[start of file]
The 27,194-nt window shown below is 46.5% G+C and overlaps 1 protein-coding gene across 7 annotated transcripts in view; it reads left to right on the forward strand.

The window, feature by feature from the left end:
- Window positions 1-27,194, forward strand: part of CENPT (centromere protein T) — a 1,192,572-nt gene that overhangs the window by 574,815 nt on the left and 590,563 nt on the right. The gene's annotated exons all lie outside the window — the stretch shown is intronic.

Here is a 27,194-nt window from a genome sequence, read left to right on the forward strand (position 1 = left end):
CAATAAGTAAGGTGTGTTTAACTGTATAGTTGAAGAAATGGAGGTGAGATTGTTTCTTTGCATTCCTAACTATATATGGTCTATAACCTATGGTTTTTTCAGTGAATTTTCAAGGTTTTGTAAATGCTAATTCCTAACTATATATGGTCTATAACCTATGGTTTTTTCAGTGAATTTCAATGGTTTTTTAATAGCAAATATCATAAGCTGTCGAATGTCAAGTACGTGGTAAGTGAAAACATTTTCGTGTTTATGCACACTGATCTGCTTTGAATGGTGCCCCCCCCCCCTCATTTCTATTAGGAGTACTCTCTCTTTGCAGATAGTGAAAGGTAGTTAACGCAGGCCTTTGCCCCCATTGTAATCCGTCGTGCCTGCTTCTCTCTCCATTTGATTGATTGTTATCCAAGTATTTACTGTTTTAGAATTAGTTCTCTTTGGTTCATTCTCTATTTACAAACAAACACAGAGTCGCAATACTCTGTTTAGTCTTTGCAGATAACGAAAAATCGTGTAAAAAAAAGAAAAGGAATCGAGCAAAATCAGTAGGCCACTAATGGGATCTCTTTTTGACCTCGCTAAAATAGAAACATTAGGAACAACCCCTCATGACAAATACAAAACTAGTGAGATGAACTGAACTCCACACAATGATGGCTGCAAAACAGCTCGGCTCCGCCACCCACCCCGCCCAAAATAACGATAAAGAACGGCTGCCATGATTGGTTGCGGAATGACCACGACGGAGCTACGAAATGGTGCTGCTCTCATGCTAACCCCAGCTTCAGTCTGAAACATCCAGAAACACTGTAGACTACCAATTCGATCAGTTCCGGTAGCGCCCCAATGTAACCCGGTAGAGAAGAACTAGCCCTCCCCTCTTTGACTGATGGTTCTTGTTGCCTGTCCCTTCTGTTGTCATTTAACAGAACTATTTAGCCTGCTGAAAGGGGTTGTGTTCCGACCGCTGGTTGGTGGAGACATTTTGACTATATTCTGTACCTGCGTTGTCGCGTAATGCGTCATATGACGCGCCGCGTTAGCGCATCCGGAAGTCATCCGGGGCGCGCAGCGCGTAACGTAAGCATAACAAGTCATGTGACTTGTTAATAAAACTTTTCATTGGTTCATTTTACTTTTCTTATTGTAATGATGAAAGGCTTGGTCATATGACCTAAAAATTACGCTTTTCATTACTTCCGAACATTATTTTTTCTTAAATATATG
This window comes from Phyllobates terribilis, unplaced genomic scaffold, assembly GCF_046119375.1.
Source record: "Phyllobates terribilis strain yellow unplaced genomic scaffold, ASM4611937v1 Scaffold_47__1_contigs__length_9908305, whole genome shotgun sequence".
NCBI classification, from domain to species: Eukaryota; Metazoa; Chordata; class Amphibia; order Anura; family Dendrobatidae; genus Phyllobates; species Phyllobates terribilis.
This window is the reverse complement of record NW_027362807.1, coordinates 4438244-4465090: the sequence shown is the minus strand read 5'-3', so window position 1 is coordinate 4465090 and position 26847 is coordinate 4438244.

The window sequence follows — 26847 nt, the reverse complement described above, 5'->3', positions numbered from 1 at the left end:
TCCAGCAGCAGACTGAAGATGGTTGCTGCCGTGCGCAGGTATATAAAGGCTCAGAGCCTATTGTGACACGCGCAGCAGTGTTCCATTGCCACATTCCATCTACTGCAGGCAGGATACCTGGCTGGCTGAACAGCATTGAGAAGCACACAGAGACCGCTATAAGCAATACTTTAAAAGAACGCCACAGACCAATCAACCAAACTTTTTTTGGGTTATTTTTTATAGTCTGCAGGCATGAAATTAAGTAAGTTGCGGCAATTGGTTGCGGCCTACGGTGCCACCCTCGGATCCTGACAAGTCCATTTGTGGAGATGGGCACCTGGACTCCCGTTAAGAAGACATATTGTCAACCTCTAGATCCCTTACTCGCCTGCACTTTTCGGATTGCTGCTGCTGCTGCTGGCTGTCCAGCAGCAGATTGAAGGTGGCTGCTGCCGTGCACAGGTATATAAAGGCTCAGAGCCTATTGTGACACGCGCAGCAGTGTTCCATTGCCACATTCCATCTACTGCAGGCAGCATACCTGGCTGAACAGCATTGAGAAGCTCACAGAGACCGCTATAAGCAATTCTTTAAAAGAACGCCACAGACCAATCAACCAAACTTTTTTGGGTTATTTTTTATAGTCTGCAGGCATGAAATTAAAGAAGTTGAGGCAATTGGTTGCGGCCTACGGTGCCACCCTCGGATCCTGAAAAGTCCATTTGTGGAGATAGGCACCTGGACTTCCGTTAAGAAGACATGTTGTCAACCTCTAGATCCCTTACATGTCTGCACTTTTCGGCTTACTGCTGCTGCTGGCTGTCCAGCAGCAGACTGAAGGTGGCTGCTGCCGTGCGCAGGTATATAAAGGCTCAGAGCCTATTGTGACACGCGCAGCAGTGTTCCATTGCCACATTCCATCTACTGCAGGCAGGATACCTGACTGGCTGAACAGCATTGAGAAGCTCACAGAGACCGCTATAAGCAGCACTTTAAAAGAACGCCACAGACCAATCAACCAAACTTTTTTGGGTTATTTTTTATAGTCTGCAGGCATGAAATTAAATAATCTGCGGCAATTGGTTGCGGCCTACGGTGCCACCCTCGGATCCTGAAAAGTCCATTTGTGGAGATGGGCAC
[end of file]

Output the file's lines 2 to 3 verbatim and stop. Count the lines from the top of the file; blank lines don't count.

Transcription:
The window, feature by feature from the left end:
- Window positions 1-27,194, forward strand: part of CENPT (centromere protein T) — a 1,192,572-nt gene that overhangs the window by 574,815 nt on the left and 590,563 nt on the right. The gene's annotated exons all lie outside the window — the stretch shown is intronic.